By Nava Atlas | On April 29, 2023 | Comments (2)
Though Edna St. Vincent Millay wasn’t considered a confessional poet, her prolific love life was often reflected in her lines, sometimes obliquely, other times directly. Following is a small sampling of love poems by Edna St. Vincent Millay.
Some of Millay’s love poems hint at cynicism, others sorrow, while others still reflect a women in full charge of her sexuality and aware of her power over those whose hearts she won — or broke.
It has been argued that tales of Millay’s love life have eclipsed her reputation as a poet — and that this should be corrected, as she was a brilliant poet. In hindsight unjustly, er reputation began waning even before her untimely death. Read More→
By Nava Atlas | On March 9, 2023 | Updated March 14, 2023 | Comments (0)
Louise Bogan (1897 – 1970) has largely fallen off the radar when it comes to American poetry of the 20th century, yet in her time she was one of the most lauded poets of her generation. Presented here is the full text of her first published book of poems, Body of this Death (1923).
The title is derived from the quote, “Who shall deliver me from the body of this death?” from the King James Bible.
Bogan’s poetry was praised by her contemporaries for its spare, restrained style. Much of her expression and subject matter was derived from her personal life (which wasn’t an easy one), yet her subtlety prevented her poems from becoming confessional. Read More→
By Nava Atlas | On February 18, 2023 | Comments (0)
The following analysis and overview of the poetry of Elizabeth Barrett Browning (1806–1861), the esteemed British poet, is excerpted from Essays by Arthur Christopher Benson.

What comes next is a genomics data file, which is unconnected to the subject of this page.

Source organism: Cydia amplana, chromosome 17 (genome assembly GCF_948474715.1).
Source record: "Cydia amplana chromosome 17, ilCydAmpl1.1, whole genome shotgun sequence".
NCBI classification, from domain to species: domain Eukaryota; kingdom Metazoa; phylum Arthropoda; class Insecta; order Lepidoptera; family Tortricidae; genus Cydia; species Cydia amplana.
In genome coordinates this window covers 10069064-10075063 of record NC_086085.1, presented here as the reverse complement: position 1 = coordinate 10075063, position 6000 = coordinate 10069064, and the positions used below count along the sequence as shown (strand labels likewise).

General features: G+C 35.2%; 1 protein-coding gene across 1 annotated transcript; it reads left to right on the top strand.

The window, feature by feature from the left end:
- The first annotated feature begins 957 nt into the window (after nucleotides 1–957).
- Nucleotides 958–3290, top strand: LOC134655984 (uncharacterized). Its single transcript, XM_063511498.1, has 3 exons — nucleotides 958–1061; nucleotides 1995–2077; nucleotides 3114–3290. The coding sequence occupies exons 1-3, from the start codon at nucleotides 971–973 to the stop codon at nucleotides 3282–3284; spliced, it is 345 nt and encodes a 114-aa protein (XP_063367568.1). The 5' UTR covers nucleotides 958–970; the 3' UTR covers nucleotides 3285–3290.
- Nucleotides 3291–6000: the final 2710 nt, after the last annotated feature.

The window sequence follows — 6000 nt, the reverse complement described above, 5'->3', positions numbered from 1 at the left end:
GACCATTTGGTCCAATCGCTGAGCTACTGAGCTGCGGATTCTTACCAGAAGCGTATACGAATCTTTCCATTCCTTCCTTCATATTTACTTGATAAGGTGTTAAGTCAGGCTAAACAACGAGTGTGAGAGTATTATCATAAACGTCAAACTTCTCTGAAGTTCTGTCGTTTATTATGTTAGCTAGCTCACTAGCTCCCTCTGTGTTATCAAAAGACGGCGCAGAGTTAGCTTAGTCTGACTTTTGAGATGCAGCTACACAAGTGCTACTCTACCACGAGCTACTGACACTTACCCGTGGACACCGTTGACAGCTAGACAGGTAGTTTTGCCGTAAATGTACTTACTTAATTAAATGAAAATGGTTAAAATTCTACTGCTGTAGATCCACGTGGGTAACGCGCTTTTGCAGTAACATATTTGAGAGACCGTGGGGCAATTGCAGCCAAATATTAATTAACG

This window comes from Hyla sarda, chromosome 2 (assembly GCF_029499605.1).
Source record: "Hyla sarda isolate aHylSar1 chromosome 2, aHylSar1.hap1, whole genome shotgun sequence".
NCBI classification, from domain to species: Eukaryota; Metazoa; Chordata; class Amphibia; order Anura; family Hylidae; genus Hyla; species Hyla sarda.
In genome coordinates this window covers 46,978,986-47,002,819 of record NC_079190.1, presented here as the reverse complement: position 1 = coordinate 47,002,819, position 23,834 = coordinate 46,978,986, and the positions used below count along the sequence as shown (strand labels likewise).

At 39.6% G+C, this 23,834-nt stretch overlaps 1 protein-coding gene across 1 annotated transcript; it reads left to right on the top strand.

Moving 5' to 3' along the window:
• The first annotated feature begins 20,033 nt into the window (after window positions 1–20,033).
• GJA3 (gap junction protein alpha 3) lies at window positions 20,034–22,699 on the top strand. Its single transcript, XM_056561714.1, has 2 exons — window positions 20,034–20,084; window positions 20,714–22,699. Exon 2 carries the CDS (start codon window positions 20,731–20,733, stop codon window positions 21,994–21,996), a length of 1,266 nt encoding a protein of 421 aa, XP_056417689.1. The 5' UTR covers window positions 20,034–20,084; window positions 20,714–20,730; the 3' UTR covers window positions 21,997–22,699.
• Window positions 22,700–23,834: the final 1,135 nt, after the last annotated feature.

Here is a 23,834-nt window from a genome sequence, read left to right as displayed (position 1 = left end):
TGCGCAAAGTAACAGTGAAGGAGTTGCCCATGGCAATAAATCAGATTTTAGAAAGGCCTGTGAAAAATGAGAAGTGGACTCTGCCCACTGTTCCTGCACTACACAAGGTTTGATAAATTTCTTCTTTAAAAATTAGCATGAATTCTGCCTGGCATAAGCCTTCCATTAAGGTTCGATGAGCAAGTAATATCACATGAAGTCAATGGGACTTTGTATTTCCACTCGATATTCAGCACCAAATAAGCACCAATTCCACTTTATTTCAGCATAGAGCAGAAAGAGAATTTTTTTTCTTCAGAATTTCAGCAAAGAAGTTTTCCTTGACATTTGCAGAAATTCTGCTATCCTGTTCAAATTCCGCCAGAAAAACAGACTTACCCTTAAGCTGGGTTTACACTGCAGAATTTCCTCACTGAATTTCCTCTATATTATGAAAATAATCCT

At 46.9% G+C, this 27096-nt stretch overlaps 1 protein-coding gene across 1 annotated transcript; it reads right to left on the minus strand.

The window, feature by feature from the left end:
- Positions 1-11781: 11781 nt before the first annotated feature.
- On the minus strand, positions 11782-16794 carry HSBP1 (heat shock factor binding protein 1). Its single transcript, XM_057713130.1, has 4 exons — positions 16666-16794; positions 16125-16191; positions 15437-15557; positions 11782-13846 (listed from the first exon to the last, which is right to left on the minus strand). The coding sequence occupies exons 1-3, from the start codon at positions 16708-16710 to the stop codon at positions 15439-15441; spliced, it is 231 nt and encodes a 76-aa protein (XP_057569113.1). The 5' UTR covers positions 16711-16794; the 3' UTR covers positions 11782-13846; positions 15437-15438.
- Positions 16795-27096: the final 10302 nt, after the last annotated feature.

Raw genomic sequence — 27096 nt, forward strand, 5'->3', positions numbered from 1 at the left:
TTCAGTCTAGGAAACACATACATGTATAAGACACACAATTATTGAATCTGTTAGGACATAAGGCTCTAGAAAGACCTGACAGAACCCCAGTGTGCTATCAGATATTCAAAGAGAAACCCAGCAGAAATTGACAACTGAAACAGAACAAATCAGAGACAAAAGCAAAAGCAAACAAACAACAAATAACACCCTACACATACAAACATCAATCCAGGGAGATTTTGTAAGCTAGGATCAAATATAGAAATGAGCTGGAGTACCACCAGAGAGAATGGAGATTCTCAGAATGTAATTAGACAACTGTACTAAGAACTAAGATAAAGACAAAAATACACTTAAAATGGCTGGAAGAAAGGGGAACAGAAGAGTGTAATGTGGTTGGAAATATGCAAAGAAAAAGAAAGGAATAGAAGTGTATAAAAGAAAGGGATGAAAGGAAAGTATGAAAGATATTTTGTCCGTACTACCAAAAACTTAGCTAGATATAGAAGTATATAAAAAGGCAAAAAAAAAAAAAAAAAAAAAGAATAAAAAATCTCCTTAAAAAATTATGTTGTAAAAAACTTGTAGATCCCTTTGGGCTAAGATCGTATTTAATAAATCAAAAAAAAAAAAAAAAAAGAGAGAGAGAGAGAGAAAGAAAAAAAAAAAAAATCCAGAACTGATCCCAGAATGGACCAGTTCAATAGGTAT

Rich in insights and references to other poets of the period, this essay and the book (published in London by William Heinemann in 1896) from which it came are in the public domain. Read More→
By Nava Atlas | On January 31, 2023 | Updated February 10, 2023 | Comments (0)
This appreciation and in-depth analysis of the poetry of Christina Rossetti (1830–1894), the esteemed English romantic poet, is excerpted from Essays by Arthur Christopher Benson, published by William Heinemann (London), 1896.
Rich in insights and references to other poets of the period, this essay and the book from which it came are in the public domain.
By Nava Atlas | On January 21, 2023 | Comments (0)
It’s almost a cliché to say that Dorothy Parker (1893–1967) was known for her acid wit, but that’s an accurate way to describe her acerbic style. Enough Rope: Poems by Dorothy Parker (1926) was her first published collection of verse. This collection includes the much-anthologized verses “Résumé” and “One Perfect Rose.”
In addition to verse, Parker wrote short stories, essays, and reviews. She was one of the founding members of the Algonquin Roundtable, an exclusive group of eminent New York City writers in the early twentieth century.
Published by Boni and Liveright (NY) in 1926, Enough Rope is dedicated “To Elinor Wylie” a highly regarded poet of the era. A credit line reads: “The verses in this book were first printed in Life, Vanity Fair, The New Yorker, and The New York World.” Read More→